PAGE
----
The island nation of Mauritius is facing an environmental crisis after a huge container ship ran aground and started to leak oil into an area home to some of the finest coral reefs in the world.
Efforts to pump oil out of the ship have failed, and now there are fears that the carrier could start to break up, leading to an even greater leak and causing catastrophic damage on the island’s pristine coastline.
“We are in an environmental crisis situation,” said the environment minister, Kavy Ramano,
The carrier MV Wakashio, which belongs to a Japanese company and flew a Panamanian-flagged, was en route from China to Brazil when it ran aground near Pointe d’Esny on the island’s southeastern coast on 25 July.
The vessel’s crew have been evacuated safely and the container was not carrying a cargo load when wrecked. However, the 1,000ft vessel was carrying 90 tonnes of lubricant oil, 200 tonnes of diesel and 3,800 tonnes of bunker fuel, according to local media outlets.
Now the oil is spreading out of the ship rapidly, according to Sunil Dowarkasing, Greengate Consulting, a Mauritian environmental consultancy, who was on the beach in sight of wreck.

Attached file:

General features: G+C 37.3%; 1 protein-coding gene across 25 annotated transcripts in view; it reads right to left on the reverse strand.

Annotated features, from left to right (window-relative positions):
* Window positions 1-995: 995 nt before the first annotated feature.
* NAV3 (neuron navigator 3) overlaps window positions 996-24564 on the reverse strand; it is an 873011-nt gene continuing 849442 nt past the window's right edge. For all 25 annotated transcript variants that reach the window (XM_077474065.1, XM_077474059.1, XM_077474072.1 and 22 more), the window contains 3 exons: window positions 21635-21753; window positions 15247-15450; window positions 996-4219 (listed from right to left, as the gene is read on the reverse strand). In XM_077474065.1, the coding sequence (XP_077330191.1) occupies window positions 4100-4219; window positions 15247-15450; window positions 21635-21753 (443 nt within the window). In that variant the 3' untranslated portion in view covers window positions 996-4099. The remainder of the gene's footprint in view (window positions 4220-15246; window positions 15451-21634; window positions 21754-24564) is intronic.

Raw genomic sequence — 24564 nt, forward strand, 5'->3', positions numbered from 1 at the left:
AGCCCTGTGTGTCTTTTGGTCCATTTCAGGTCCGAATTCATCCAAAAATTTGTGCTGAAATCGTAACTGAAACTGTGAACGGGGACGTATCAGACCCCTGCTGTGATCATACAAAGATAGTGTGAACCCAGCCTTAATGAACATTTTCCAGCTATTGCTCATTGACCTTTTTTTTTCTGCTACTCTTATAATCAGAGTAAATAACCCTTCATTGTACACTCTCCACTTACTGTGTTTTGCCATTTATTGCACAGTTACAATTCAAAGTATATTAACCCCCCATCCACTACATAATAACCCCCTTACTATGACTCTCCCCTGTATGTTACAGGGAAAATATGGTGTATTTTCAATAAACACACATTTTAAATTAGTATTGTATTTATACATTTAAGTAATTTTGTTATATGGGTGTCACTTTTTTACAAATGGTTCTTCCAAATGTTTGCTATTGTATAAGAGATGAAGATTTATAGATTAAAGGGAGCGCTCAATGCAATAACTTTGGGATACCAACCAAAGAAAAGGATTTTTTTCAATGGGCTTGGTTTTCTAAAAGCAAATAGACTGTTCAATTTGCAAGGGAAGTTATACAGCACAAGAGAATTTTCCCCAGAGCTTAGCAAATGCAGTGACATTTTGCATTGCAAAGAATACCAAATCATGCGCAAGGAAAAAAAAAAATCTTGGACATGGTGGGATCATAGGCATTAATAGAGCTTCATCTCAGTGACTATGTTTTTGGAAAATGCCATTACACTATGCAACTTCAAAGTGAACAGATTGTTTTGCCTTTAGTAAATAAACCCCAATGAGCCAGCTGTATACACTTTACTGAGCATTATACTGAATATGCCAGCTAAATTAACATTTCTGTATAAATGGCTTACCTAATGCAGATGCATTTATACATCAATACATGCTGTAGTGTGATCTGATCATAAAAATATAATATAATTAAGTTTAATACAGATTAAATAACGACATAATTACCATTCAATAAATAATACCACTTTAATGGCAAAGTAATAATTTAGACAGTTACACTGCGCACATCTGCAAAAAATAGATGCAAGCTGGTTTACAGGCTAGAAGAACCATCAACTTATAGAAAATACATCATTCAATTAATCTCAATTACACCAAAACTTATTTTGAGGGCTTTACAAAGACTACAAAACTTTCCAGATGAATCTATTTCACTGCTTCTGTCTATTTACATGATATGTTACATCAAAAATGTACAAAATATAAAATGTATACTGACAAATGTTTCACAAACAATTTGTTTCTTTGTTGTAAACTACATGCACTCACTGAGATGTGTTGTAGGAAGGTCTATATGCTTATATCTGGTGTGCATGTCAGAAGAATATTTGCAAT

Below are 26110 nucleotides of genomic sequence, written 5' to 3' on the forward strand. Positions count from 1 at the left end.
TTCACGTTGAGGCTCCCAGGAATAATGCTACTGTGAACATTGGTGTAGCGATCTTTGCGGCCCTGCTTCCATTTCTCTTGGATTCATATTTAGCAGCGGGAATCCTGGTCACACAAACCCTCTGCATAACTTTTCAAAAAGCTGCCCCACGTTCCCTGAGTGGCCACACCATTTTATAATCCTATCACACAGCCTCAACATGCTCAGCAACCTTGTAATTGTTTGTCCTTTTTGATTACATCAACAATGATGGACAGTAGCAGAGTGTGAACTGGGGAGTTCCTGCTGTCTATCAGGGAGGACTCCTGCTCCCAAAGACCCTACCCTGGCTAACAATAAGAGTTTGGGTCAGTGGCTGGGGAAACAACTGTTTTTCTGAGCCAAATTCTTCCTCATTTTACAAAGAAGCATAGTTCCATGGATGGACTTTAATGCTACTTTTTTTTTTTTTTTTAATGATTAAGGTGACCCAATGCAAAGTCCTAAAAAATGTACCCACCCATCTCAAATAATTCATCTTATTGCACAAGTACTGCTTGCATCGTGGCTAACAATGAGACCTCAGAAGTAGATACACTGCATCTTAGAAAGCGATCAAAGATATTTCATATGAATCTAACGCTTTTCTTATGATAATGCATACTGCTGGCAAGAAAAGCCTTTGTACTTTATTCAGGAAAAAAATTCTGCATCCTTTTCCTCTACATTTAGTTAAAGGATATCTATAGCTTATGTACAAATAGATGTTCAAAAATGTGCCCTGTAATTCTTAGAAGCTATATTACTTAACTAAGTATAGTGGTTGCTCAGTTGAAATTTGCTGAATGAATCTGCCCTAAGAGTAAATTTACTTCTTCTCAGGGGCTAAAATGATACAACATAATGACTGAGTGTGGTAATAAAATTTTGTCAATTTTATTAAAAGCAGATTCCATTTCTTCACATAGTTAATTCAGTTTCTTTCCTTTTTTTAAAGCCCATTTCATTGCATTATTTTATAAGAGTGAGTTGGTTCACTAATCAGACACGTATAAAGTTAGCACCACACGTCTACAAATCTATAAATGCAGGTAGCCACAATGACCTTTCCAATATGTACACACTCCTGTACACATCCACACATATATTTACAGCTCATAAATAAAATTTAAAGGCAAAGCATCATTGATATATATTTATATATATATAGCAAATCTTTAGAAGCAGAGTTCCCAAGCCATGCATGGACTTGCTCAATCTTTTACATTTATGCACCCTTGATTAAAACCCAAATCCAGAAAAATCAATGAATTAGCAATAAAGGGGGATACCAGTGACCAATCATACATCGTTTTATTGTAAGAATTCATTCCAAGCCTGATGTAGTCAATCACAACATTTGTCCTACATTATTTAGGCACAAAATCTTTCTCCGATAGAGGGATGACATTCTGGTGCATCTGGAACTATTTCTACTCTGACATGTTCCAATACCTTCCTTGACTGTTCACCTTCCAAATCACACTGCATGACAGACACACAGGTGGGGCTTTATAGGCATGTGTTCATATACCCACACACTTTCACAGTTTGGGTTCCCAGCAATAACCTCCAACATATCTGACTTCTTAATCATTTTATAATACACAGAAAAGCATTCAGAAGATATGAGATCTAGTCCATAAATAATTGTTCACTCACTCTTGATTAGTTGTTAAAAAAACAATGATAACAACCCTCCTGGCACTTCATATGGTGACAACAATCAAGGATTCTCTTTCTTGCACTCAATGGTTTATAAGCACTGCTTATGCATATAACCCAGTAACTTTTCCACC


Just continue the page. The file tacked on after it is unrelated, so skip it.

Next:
“It’s really very bad because now despite all the measures, the oil has already reached the shores of Mauritius and polluted the shorelines. You can see fish dying. The situation is out of control,” Mr Dowarkasing told The Telegraph.
Mr Dowarkasing said that the wreck was near four major wildlife and maritime sanctuaries, which contained flora and fauna unique to the island. He added that there was a 100-year-old ‘brain’ coral nearby in the Blue Bay Marine Park.
“Thousands of species around the pristine lagoons of Blue Bay, Pointe d’Esny and Mahebourg are at risk of drowning in a sea of pollution, with dire consequences for Mauritius’ economy, food security and health,” Happy Khambule from Greenpeace Africa told The Telegraph in a statement.
The country of 1.2m depends on its seas for food and for tourism, boasting some of the finest coral reefs in the world.
The Mauritian government has asked the French Indian Ocean island of La Reunion for assistance.
“This is the first time that we are faced with a catastrophe of this kind and we are insufficiently equipped to handle this problem,” said fishing minister, Sudheer Maudhoo.